Let me give three examples. The pain of losing a child is unimaginable for most of us, but for those who do lose a child, their pain is worsened by the stress of having to pay for their own child’s funeral. I pay tribute to my hon. Friend Carolyn Harris for her campaign to establish a children’s funeral fund, but far from establishing such a fund, which would cost just £10 million a year, the Government are instead cutting support for bereaved families—three in four bereaved families will receive less. That is utterly heartless.
Despite generous tax giveaways at the top end, there was no money either for the 160,000 people with disabilities whom a court has ruled deserve a higher rate of personal independence payments. These are people with debilitating mental health conditions such as dementia, schizophrenia and post-traumatic stress disorder. The Prime Minister came to office talking about fighting “burning injustices”. Less than nine months later, she seems to have forgotten all about them, because none of them are being fought today.
Low pay holds people back and is holding our country back. We are the only major developed country in which economic growth has returned yet workers are worse off. Wages are still below 2008 levels. Inflation is rising and there is an urgent need to address the pressure on people’s incomes. Personal debts are rising massively and there are rising energy bills, and the costs of the weekly shop, transport and housing are all rising.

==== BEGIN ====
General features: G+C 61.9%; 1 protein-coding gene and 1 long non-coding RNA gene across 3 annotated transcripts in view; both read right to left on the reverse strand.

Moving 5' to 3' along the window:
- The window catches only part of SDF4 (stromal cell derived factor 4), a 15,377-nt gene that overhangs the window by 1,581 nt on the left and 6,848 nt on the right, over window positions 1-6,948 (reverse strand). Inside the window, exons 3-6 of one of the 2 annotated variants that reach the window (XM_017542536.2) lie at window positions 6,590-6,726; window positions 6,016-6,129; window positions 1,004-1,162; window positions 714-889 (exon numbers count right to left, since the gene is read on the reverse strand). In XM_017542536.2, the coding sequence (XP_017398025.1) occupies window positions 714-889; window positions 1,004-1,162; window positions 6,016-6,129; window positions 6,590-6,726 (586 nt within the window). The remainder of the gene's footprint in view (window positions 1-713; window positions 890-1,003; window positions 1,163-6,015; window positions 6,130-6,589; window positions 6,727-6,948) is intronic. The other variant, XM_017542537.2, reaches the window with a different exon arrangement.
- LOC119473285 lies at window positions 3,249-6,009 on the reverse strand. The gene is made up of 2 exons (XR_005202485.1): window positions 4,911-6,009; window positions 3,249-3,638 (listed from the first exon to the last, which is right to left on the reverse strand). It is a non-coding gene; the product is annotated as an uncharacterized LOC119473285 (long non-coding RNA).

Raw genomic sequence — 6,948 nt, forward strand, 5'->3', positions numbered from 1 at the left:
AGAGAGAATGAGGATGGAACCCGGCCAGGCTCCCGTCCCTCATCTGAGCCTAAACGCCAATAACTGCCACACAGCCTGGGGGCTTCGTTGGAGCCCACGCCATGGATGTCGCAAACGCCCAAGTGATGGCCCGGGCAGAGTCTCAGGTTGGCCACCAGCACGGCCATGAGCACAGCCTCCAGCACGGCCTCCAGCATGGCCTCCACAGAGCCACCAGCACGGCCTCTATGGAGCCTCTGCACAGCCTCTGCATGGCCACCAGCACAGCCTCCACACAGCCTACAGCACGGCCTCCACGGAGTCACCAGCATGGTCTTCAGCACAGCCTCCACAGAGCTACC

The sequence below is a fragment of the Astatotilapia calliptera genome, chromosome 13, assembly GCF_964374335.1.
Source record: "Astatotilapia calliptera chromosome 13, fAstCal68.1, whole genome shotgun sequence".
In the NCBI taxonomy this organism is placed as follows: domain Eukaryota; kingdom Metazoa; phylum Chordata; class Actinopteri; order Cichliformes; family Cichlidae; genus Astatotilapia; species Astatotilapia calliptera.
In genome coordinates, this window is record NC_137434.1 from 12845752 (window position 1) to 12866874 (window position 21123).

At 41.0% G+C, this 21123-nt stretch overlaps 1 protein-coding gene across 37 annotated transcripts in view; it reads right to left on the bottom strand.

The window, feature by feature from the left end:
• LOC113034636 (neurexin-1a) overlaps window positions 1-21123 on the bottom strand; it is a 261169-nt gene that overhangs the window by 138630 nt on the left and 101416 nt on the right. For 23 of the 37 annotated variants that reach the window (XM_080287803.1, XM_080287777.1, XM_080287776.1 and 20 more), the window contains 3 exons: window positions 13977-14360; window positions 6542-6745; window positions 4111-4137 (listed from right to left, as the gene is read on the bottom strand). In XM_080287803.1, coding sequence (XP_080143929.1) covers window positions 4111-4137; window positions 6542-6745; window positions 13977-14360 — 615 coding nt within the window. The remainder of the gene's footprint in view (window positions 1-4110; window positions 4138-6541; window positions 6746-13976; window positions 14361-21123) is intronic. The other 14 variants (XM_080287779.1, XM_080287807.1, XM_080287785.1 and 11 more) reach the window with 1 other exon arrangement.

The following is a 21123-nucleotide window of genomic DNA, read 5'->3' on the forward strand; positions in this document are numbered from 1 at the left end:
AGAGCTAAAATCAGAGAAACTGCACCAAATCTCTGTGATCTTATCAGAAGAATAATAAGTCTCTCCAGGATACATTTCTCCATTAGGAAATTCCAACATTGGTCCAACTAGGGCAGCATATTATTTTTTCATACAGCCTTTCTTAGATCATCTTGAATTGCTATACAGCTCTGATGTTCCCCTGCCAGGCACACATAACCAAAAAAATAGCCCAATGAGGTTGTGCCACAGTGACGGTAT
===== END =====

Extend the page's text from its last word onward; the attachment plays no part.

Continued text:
The Chancellor faced a series of tests as to whether he would stand on the same side as the people or not. He could have raised the minimum wage to the level of the living wage—the real living wage of £10 an hour—as we, the Labour party, have pledged to do. That would give a pay rise to 6 million people in this country, 62% of whom are women. He failed to do that.
Since 2010, millions of public sector workers have endured a pay freeze and then a pay cap. The dedicated public servants who keep our services going have lost over 9% of their real wages, or will have done by 2020. The Chancellor could have ended the public sector pay cap, as we have pledged to do, and given a pay rise to the 5 million dedicated public servants who we all rely on—day in, day out—in our hospitals, our health service in general and our local government. He failed to do that. It is an insult to say that they deserve falling living standards when we all know that those in the public sector are working harder than ever, covering the jobs of those who have gone.
There is a crisis, too, in job security. Millions of workers do not know whether they will be working from one day to the next. Millions of workers do not know how many hours they will be working this week or next week. Just imagine what it is like to try to plan your life if you do not know what your income is going to be from one week to the next. That is the reality—[Interruption.]